Hilary Duff has branded the release of the late Aaron Carter’s unfinished autobiography “heartless”.
The “I Want Candy” singer was found dead last weekend aged 34 and just a few days later, Ballast Books confirmed they will be bringing out “Aaron Carter: An Incomplete Story of an Incomplete Life” on Tuesday, much to the fury of his former girlfriend, who slammed the "disgusting" publishers for cashing in on death.
Following the news about the release of the book, which alleged Duff and Carter lost their virginities on her 13th birthday, the “Younger” star issued a statement.
She said: “It’s really sad that within a week of Aaron’s death, there’s a publisher that seems to be recklessly pushing a book out to capitalise on this tragedy without taking appropriate time or care to fact-check the validity of his work.
“To water down Aaron’s life story to what seems to be unverified click-bait for profit is disgusting. In no way do I condone shedding any light on what is so obviously an uninformed, heartless money grab.”
Carter’s management team, Big Umbrella Management, thanked the former “Lizzie McGuire” star for speaking out as they also condemned the release.
They said: “We as Aaron’s management would like to thank (Hilary) Duff for her statement regarding the book that is set to be released,” the statement read.
“In the few short days following our dear friend’s passing, we have been trying to grieve and process while simultaneously having to deal with several obscenely disrespectful and unauthorised releases.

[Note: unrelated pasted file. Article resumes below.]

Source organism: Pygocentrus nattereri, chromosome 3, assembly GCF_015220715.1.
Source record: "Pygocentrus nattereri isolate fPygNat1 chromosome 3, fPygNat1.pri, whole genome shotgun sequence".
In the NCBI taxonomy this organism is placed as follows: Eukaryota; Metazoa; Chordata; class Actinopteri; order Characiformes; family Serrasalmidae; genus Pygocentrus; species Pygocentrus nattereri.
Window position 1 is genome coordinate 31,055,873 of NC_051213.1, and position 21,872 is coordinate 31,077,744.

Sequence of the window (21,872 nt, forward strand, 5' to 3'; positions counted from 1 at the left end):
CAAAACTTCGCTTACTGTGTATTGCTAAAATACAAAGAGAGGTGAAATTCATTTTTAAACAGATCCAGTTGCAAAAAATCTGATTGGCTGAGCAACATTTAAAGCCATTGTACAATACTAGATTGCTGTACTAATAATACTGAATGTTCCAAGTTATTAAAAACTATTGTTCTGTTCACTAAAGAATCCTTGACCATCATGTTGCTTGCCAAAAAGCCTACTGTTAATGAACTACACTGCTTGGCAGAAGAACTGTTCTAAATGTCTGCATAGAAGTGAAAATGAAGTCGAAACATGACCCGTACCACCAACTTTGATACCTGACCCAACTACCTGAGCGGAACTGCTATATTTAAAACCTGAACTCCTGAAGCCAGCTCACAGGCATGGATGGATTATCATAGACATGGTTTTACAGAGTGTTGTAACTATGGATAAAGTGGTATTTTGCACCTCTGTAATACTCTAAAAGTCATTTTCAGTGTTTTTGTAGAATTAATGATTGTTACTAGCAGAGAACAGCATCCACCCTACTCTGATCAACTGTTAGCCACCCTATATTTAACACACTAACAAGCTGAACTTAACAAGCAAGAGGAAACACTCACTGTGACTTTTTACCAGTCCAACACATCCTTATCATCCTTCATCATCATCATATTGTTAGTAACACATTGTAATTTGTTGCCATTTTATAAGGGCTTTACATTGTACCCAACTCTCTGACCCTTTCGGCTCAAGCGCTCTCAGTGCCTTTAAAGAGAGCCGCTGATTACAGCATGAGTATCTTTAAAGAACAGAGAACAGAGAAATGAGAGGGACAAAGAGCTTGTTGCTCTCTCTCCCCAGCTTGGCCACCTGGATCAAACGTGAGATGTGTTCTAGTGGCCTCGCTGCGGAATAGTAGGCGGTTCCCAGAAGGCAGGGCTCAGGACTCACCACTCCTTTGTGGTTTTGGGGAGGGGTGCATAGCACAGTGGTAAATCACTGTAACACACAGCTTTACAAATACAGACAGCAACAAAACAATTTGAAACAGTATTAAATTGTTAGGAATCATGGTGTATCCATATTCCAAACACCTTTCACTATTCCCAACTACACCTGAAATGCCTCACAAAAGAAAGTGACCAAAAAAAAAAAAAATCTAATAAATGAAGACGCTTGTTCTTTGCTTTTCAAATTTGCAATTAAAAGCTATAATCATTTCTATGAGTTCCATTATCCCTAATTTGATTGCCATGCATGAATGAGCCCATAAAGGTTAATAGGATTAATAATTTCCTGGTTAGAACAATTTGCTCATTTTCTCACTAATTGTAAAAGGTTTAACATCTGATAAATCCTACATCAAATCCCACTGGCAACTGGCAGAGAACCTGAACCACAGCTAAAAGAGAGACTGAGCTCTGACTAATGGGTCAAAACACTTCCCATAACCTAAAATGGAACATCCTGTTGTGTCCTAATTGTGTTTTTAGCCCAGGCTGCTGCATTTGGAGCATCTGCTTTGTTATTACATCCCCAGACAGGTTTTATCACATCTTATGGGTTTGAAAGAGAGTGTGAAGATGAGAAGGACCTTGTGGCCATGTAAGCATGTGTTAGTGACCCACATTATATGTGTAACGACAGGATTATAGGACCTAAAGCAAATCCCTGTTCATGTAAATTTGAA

“These releases include an album, a single and now it seems a book.
“This is a time for mourning and remembering an incredible soul lost, not heartless money grabs and attention-seeking.
“We would ask the parties responsible to remove the aforementioned content and that no further content be released without approval from his family, friends and associates.”
Ballast Books have yet to comment on the statement.
Author Andy Symonds, who spent three years interviewing the former child star for his book, previously insisted he “owed it” to Carter to release the book.
He said: “Aaron was a kind, gentle, talented soul not without his demons. He was so excited about telling his story, and I feel I owe it to him to release the parts we did complete.
“Aaron was an open book during the writing process. It’s a tragic irony that his autobiography will never include all his stories, thoughts, hopes, and dreams as he intended.”